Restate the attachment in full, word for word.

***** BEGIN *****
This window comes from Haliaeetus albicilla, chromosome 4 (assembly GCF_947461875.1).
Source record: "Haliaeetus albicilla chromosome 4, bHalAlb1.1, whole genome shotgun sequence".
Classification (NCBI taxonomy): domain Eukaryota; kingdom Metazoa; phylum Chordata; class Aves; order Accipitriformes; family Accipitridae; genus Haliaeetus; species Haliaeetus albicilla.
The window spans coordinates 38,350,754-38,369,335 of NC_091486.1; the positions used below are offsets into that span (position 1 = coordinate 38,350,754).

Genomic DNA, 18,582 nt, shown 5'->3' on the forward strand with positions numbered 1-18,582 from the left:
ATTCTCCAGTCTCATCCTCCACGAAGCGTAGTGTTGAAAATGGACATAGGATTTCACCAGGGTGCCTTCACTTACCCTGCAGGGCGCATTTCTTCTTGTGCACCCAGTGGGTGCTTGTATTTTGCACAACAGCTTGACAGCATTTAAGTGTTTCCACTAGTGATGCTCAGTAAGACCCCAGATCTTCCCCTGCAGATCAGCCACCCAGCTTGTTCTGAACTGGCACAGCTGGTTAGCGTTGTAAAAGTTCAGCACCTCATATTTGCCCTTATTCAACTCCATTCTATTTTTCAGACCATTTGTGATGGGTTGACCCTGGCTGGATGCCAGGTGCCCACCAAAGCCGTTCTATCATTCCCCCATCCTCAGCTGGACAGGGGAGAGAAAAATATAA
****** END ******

This window comes from Haliaeetus albicilla, chromosome 4 (assembly GCF_947461875.1).
Source record: "Haliaeetus albicilla chromosome 4, bHalAlb1.1, whole genome shotgun sequence".
Classification (NCBI taxonomy): domain Eukaryota; kingdom Metazoa; phylum Chordata; class Aves; order Accipitriformes; family Accipitridae; genus Haliaeetus; species Haliaeetus albicilla.
The window spans coordinates 38,350,754-38,369,335 of NC_091486.1; the positions used below are offsets into that span (position 1 = coordinate 38,350,754).

Genomic DNA, 18,582 nt, shown 5'->3' on the forward strand with positions numbered 1-18,582 from the left:
ATTCTCCAGTCTCATCCTCCACGAAGCGTAGTGTTGAAAATGGACATAGGATTTCACCAGGGTGCCTTCACTTACCCTGCAGGGCGCATTTCTTCTTGTGCACCCAGTGGGTGCTTGTATTTTGCACAACAGCTTGACAGCATTTAAGTGTTTCCACTAGTGATGCTCAGTAAGACCCCAGATCTTCCCCTGCAGATCAGCCACCCAGCTTGTTCTGAACTGGCACAGCTGGTTAGCGTTGTAAAAGTTCAGCACCTCATATTTGCCCTTATTCAACTCCATTCTATTTTTCAGACCATTTGTGATGGGTTGACCCTGGCTGGATGCCAGGTGCCCACCAAAGCCGTTCTATCATTCCCCCATCCTCAGCTGGACAGGGGAGAGAAAAATATAA